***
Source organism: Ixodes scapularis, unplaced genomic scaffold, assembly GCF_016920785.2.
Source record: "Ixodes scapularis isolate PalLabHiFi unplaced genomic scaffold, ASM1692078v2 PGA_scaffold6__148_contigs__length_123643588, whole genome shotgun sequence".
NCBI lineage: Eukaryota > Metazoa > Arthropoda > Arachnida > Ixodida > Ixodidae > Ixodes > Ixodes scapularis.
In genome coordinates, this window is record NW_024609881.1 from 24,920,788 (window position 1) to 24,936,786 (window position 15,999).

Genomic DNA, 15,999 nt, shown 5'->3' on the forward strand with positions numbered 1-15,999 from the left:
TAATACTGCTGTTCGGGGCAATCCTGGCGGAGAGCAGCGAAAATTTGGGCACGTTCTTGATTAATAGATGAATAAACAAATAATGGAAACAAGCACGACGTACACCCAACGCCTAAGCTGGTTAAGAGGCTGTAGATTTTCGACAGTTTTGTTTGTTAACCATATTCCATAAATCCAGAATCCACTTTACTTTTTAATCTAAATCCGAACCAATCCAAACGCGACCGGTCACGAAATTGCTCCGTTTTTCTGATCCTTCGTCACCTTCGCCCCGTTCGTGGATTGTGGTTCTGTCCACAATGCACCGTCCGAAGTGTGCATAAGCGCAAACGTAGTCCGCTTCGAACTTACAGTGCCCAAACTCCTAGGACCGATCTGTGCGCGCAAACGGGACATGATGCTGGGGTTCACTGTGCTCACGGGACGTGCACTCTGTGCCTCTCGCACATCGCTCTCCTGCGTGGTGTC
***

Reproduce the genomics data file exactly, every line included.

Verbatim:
Source organism: Ixodes scapularis, unplaced genomic scaffold, assembly GCF_016920785.2.
Source record: "Ixodes scapularis isolate PalLabHiFi unplaced genomic scaffold, ASM1692078v2 PGA_scaffold6__148_contigs__length_123643588, whole genome shotgun sequence".
NCBI lineage: Eukaryota > Metazoa > Arthropoda > Arachnida > Ixodida > Ixodidae > Ixodes > Ixodes scapularis.
In genome coordinates, this window is record NW_024609881.1 from 24,920,788 (window position 1) to 24,936,786 (window position 15,999).

Genomic DNA, 15,999 nt, shown 5'->3' on the forward strand with positions numbered 1-15,999 from the left:
TAATACTGCTGTTCGGGGCAATCCTGGCGGAGAGCAGCGAAAATTTGGGCACGTTCTTGATTAATAGATGAATAAACAAATAATGGAAACAAGCACGACGTACACCCAACGCCTAAGCTGGTTAAGAGGCTGTAGATTTTCGACAGTTTTGTTTGTTAACCATATTCCATAAATCCAGAATCCACTTTACTTTTTAATCTAAATCCGAACCAATCCAAACGCGACCGGTCACGAAATTGCTCCGTTTTTCTGATCCTTCGTCACCTTCGCCCCGTTCGTGGATTGTGGTTCTGTCCACAATGCACCGTCCGAAGTGTGCATAAGCGCAAACGTAGTCCGCTTCGAACTTACAGTGCCCAAACTCCTAGGACCGATCTGTGCGCGCAAACGGGACATGATGCTGGGGTTCACTGTGCTCACGGGACGTGCACTCTGTGCCTCTCGCACATCGCTCTCCTGCGTGGTGTC